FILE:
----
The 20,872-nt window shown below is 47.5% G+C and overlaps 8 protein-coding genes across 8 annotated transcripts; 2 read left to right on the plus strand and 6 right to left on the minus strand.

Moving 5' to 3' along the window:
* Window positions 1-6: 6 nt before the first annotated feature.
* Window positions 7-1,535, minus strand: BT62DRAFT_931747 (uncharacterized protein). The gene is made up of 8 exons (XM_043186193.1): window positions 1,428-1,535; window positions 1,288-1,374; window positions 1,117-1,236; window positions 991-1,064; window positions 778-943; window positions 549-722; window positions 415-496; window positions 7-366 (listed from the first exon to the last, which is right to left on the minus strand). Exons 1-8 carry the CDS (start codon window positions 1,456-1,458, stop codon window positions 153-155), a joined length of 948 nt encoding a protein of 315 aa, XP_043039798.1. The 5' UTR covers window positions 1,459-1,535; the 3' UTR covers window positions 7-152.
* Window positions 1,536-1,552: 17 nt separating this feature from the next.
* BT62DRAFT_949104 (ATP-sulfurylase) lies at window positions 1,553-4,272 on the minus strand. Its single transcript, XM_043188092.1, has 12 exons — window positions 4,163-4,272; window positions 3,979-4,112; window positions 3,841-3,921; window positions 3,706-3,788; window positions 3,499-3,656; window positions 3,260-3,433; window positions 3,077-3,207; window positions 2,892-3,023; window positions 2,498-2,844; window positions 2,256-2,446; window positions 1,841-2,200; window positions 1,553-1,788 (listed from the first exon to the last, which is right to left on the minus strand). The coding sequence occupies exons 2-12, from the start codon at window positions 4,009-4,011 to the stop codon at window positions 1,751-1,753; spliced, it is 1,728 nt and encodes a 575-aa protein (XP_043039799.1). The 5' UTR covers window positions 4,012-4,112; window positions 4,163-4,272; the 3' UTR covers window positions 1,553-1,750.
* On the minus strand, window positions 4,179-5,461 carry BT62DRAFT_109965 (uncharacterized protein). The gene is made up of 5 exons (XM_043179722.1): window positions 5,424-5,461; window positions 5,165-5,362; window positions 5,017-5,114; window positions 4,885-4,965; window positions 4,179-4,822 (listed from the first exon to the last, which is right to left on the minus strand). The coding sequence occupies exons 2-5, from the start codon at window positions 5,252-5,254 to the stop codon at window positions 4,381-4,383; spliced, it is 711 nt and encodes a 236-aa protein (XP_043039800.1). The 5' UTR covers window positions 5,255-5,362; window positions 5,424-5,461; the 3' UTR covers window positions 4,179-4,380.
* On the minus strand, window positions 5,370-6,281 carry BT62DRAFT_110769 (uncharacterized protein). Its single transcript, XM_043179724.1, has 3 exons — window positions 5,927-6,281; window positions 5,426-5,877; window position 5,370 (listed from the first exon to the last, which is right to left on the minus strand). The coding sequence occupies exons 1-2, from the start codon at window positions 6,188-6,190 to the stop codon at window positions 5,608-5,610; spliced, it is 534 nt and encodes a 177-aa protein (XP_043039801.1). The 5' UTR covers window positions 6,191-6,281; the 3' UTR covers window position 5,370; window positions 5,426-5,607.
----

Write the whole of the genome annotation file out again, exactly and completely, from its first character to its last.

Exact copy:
The 20,872-nt window shown below is 47.5% G+C and overlaps 8 protein-coding genes across 8 annotated transcripts; 2 read left to right on the plus strand and 6 right to left on the minus strand.

Moving 5' to 3' along the window:
* Window positions 1-6: 6 nt before the first annotated feature.
* Window positions 7-1,535, minus strand: BT62DRAFT_931747 (uncharacterized protein). The gene is made up of 8 exons (XM_043186193.1): window positions 1,428-1,535; window positions 1,288-1,374; window positions 1,117-1,236; window positions 991-1,064; window positions 778-943; window positions 549-722; window positions 415-496; window positions 7-366 (listed from the first exon to the last, which is right to left on the minus strand). Exons 1-8 carry the CDS (start codon window positions 1,456-1,458, stop codon window positions 153-155), a joined length of 948 nt encoding a protein of 315 aa, XP_043039798.1. The 5' UTR covers window positions 1,459-1,535; the 3' UTR covers window positions 7-152.
* Window positions 1,536-1,552: 17 nt separating this feature from the next.
* BT62DRAFT_949104 (ATP-sulfurylase) lies at window positions 1,553-4,272 on the minus strand. Its single transcript, XM_043188092.1, has 12 exons — window positions 4,163-4,272; window positions 3,979-4,112; window positions 3,841-3,921; window positions 3,706-3,788; window positions 3,499-3,656; window positions 3,260-3,433; window positions 3,077-3,207; window positions 2,892-3,023; window positions 2,498-2,844; window positions 2,256-2,446; window positions 1,841-2,200; window positions 1,553-1,788 (listed from the first exon to the last, which is right to left on the minus strand). The coding sequence occupies exons 2-12, from the start codon at window positions 4,009-4,011 to the stop codon at window positions 1,751-1,753; spliced, it is 1,728 nt and encodes a 575-aa protein (XP_043039799.1). The 5' UTR covers window positions 4,012-4,112; window positions 4,163-4,272; the 3' UTR covers window positions 1,553-1,750.
* On the minus strand, window positions 4,179-5,461 carry BT62DRAFT_109965 (uncharacterized protein). The gene is made up of 5 exons (XM_043179722.1): window positions 5,424-5,461; window positions 5,165-5,362; window positions 5,017-5,114; window positions 4,885-4,965; window positions 4,179-4,822 (listed from the first exon to the last, which is right to left on the minus strand). The coding sequence occupies exons 2-5, from the start codon at window positions 5,252-5,254 to the stop codon at window positions 4,381-4,383; spliced, it is 711 nt and encodes a 236-aa protein (XP_043039800.1). The 5' UTR covers window positions 5,255-5,362; window positions 5,424-5,461; the 3' UTR covers window positions 4,179-4,380.
* On the minus strand, window positions 5,370-6,281 carry BT62DRAFT_110769 (uncharacterized protein). Its single transcript, XM_043179724.1, has 3 exons — window positions 5,927-6,281; window positions 5,426-5,877; window position 5,370 (listed from the first exon to the last, which is right to left on the minus strand). The coding sequence occupies exons 1-2, from the start codon at window positions 6,188-6,190 to the stop codon at window positions 5,608-5,610; spliced, it is 534 nt and encodes a 177-aa protein (XP_043039801.1). The 5' UTR covers window positions 6,191-6,281; the 3' UTR covers window position 5,370; window positions 5,426-5,607.